- The B.C. School Fruit and Vegetable Nutritional Program (BCSFVNP) aims to improve the nutritional health of students by delivering fresh B.C. fruits and vegetables, milk and healthy eating resources directly to B.C. public and First Nations schools 12 times throughout the school year.
- Since 2005, the program has expanded incrementally from 10 pilot schools to 1,374 public schools and 83 First Nations schools in September 2016, serving over 500,000 students from K-12.
- Since 2010-11, the B.C. Agriculture in the Classroom Foundation has received $25 million in combined funding from the Provincial Health Services Authority and the Ministry of Health to support the program.
- The Guidelines for Food and Beverage Sales in B.C. Schools are to be used in every school district to maximize students’ access to healthier options and fully eliminate the sale of unhealthy foods and beverages in B.C. schools.
- Class sizes in B.C. remain low and stable. The average number of students per class in 2015-16 was well below the maximum size allowed in provincial legislation.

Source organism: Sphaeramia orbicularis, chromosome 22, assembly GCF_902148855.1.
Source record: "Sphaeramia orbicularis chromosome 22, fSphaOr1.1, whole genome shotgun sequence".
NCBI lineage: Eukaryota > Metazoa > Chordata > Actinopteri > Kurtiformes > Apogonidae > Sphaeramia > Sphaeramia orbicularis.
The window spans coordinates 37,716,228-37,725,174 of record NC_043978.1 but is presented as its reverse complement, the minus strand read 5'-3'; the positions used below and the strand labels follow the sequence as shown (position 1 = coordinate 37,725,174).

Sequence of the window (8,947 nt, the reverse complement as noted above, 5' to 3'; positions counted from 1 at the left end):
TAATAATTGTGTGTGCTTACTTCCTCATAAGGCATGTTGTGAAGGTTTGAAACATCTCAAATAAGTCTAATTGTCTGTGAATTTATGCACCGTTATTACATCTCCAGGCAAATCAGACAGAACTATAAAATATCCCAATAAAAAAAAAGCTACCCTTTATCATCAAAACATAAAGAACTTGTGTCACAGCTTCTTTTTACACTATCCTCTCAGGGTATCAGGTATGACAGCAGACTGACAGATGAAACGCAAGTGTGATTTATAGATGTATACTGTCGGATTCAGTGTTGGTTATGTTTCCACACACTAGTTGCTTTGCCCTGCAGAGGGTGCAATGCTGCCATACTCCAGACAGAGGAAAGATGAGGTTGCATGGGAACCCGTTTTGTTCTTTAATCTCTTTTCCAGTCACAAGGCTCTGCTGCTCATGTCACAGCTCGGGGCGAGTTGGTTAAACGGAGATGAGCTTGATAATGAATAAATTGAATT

- Of the 67,107 K-12 classes in B.C. public schools last year:
- 40% had fewer than 24 students
- 58% have between 24 and 30 students
- Only 2% of classes had more than 30 students and the majority of these are classes such as band, drama and gym, where it is appropriate and beneficial to have a larger number of students.
- Since 2005-06, the number of classes with more than 30 students has decreased by 85%.
- Average class sizes:
- 19.1 students for Kindergarten
- 20.4 students for grades 1-3
- 24.5 students for grades 4-7
- 22.9 students for grades 8-12
- There were nearly 9,800 full-time educational assistants working in schools in 2015-16, an increase of 48% compared to 2000-01. About one-in-three classes in B.C. have an assigned educational assistant.